Also on cricketcountry.com
By Saj Sadiq
Aaqib Javed, the former Pakistan fast bowler and ex-national bowling coach and now head coach of the United Arab Emirates (UAE) team, is a World Cup winner under the leadership of Imran Khan in 1992. Aaqib took 236 wickets in an international career that spanned more than nine years. After his retirement, Aaqib has held a range of coaching positions, including roles at the Lahore Regional Academy and also the National Cricket Academy. His most recent stint with the Pakistan Cricket Board ended in February 2012 when his contract as Pakistan’s bowling coach was not renewed at his own request.
Well known for a keen eye on pace bowling talent and having the ability to groom up and coming bowlers in Pakistan, Aaqib spoke to PakPassion.net about the benefits of the training camp under his former team mate and fast bowling partner Wasim Akram.
Aaqib said: “The camp is a great opportunity for the bowlers who have been invited to learn and they should make the most of it as these opportunities do not present themselves every day. I’d advise the bowlers to listen very carefully, learn and use the advice that is being passed onto you.”
Aaqib added: “To change the whole outlook and philosophy of a fast bowler in the course of 10 days is asking a lot. Even a brilliant bowler like Wasim Akram will find it tough to totally change and improve some of the bowlers at the camp in Karachi. I worked with Wasim when the PCB utilised his services at training camps in Pakistan when I was bowling coach. Make no mistake, Wasim’s very good with the boys, particularly on technical aspects and on the mental side of the game. But the question I would ask is: Can you develop and genuinely improve a fast bowler in just 10 days?”
Aaqib added: “Wasim can guide the bowlers at the camp, he can give the boys lots of technical advice and information on the basics, but expanding a fast bowler’s capacity in the space of a 10-day slot is a very tough ask. To really benefit these bowlers you have to work with them over a long period and look at their basics, their speed, their accuracy, the ability to swing the ball. In a 10-day slot like Wasim is doing, it’s easier to help and work with bowlers who are already playing at the highest level and doing very well, give them some technical advice, minor changes here and there. But in such a short space of time it’s a difficult task to really benefit those bowlers who are just starting their first class careers.”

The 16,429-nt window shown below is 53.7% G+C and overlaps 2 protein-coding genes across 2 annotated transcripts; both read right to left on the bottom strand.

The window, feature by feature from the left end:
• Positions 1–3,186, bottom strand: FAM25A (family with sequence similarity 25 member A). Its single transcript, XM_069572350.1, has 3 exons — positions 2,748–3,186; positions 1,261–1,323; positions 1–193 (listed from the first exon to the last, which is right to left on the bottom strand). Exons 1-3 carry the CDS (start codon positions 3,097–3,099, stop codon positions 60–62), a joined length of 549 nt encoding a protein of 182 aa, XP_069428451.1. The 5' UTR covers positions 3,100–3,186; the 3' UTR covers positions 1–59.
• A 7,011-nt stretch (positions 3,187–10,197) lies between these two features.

Aaqib who has worked with most of the bowlers that are attending the training camp feels that the young bowlers will absorb all of the information that Wasim is passing onto them and despite the short length of the camp — and it most likely to be a one-off — some benefit will come out of it. He also feels that the camp is a good initiative and something that should be done on a regular basis.
“I’m sure most of the attendees will listen intently to Wasim’s advice and I think despite one or two drawbacks as I have outlined, the camp is a good idea. As a coach, at the end of the day, we can only guide, advice and suggest changes. Once a bowler goes out onto the park it’s up to him to perform and show what information he has taken on board. Some boys are quicker learners than others, some you waste your breath on, others want to learn and some don’t, that is part and parcel of the job. I think the initiative is a good one by the PCB but to really benefit our pace bowling resources holding these camps on a regular basis is what’s required.”
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